How Students Can Save on Taxes Under Senate’s Proposed Student Loan Rates

July 25, 2013
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Now that the Senate has approved subsidized Stafford loan rates at 3.86% for the next two years, students will see higher rates beginning in 2015 and lose tax savings if the IRS keeps student interest deduction limits at their current level. With rates potentially rising to 8.25%, students need to prepare for the tax consequences of the rate hike.

NerdWallet Taxes crunched the numbers on how higher interest rates and the lost tax benefits will impact students’ bank accounts as they pay off their loans over the next 10 years.

Key Findings

  • Even at 3.86%, current IRS limitations could cost a typical student $530 in lost tax benefits over 10 years

  • An $500 increase in the interest deduction limit could collectively save students up to $950 million over 10 years

  • IRS deduction limits hurt future students who will pay higher rates than current students

  • IRS income eligibility requirements penalize new grads who earn more than $75K by not offering them any tax deductions

A $500 Increase in the IRS Deduction Limit Could Generate 25% Savings for Students

Under the Senate’s new agreement, our hypothetical student, Sara, will lock in two years of loans at 3.86%, but starting in 2015 her rate could rise to 4.5% or more based on the 10-year treasury yield. Assuming she pays an average interest rate of 4.57% on $23,000 of loans, Sara has to make annual payments of $2,935. Under current IRS limitations, she is only allowed to deduct $2,500 of that payment on her tax return.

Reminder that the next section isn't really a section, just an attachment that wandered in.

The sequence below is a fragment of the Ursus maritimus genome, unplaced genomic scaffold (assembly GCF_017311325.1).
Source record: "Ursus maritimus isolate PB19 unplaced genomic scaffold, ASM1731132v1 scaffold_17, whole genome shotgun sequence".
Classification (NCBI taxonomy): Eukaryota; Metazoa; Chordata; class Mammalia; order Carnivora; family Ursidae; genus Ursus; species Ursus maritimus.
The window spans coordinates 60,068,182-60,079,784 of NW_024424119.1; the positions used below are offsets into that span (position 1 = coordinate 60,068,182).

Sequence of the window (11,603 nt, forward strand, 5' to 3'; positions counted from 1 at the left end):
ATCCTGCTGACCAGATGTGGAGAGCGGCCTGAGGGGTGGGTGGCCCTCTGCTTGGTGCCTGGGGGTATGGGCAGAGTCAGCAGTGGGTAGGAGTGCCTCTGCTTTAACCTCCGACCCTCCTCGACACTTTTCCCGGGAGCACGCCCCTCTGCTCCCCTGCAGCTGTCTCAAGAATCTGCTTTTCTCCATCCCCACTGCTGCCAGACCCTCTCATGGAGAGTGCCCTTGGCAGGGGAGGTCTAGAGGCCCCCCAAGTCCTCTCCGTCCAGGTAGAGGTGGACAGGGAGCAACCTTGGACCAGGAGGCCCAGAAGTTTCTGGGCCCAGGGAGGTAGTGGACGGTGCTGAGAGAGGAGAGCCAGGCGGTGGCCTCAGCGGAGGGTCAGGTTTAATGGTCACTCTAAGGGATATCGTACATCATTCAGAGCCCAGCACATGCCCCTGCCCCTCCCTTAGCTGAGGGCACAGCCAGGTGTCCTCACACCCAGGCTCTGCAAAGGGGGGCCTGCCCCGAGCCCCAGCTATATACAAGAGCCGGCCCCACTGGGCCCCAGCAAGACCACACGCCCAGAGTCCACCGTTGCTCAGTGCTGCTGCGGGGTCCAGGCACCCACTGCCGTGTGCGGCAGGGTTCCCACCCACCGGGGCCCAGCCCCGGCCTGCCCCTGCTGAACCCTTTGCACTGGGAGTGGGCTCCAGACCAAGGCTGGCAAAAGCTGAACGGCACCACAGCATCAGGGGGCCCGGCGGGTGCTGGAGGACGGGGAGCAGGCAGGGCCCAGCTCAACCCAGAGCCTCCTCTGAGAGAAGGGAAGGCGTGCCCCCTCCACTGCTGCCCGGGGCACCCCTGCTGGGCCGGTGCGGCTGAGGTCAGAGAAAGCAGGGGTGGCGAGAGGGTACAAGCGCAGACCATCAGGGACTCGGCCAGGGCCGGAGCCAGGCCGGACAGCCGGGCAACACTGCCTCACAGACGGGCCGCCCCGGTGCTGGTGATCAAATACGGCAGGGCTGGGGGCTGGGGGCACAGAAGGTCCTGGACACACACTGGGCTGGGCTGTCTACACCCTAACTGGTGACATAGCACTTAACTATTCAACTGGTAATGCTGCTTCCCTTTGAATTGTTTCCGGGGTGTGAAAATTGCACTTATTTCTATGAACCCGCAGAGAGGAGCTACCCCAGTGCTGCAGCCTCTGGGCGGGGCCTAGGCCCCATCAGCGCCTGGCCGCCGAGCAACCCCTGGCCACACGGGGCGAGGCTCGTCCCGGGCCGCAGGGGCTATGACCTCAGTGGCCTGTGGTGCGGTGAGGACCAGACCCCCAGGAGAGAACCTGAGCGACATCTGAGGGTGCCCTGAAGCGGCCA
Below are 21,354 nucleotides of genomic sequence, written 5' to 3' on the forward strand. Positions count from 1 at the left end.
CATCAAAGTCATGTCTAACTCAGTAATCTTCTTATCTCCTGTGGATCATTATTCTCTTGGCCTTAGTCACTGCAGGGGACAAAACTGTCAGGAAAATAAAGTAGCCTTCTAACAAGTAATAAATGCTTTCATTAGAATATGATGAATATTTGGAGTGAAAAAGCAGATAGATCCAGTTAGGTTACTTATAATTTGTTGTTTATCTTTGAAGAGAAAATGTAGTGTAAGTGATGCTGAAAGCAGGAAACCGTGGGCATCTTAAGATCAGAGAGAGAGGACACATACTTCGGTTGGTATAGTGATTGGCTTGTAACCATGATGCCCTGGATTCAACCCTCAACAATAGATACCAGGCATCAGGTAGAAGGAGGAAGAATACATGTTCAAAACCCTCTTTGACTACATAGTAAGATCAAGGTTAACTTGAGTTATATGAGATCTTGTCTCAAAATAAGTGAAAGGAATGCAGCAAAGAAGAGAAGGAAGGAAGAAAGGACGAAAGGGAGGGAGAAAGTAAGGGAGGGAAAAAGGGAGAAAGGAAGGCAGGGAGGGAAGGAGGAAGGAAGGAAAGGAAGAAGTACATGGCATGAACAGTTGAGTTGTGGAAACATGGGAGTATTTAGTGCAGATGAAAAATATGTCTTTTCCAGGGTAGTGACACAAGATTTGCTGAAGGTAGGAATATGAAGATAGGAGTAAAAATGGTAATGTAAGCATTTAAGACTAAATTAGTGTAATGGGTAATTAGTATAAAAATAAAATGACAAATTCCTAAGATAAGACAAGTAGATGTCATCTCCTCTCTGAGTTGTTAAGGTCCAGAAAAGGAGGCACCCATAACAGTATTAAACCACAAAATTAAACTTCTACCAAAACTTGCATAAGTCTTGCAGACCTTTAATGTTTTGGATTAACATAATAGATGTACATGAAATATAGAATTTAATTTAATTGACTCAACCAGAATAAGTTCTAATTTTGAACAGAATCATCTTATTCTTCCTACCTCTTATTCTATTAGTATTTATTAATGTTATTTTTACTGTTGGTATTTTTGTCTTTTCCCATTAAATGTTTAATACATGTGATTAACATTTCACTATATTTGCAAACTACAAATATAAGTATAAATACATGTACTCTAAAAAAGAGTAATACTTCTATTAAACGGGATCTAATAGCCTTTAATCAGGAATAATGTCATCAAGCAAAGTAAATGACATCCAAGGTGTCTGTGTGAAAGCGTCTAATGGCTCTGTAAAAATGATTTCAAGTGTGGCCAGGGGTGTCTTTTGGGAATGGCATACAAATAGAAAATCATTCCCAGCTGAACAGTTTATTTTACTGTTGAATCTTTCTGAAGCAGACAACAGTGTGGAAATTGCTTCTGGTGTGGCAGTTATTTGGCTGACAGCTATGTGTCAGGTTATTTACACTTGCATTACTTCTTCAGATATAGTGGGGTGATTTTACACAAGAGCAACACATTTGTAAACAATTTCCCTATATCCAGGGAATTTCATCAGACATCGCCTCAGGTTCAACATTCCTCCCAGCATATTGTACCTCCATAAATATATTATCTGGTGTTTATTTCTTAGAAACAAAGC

If the IRS raised the limit by $500 to $3,000, as it has done historically, Sara would save an additional $534 over the life of her loan, or 25% of her total increased costs. If each of the 1.7 million students in Sara’s graduating class borrowed similar loans, were eligible for the deduction and realized this extra $534 in savings, collectively they would save $950 million over ten years.

To help students quantify the extra interest and lost tax savings they will face under higher interest rates and current IRS limits, NerdWallet has calculated their costs based on various rates and college entry dates assuming total borrowings of $23,000 and a 10-year repayment schedule.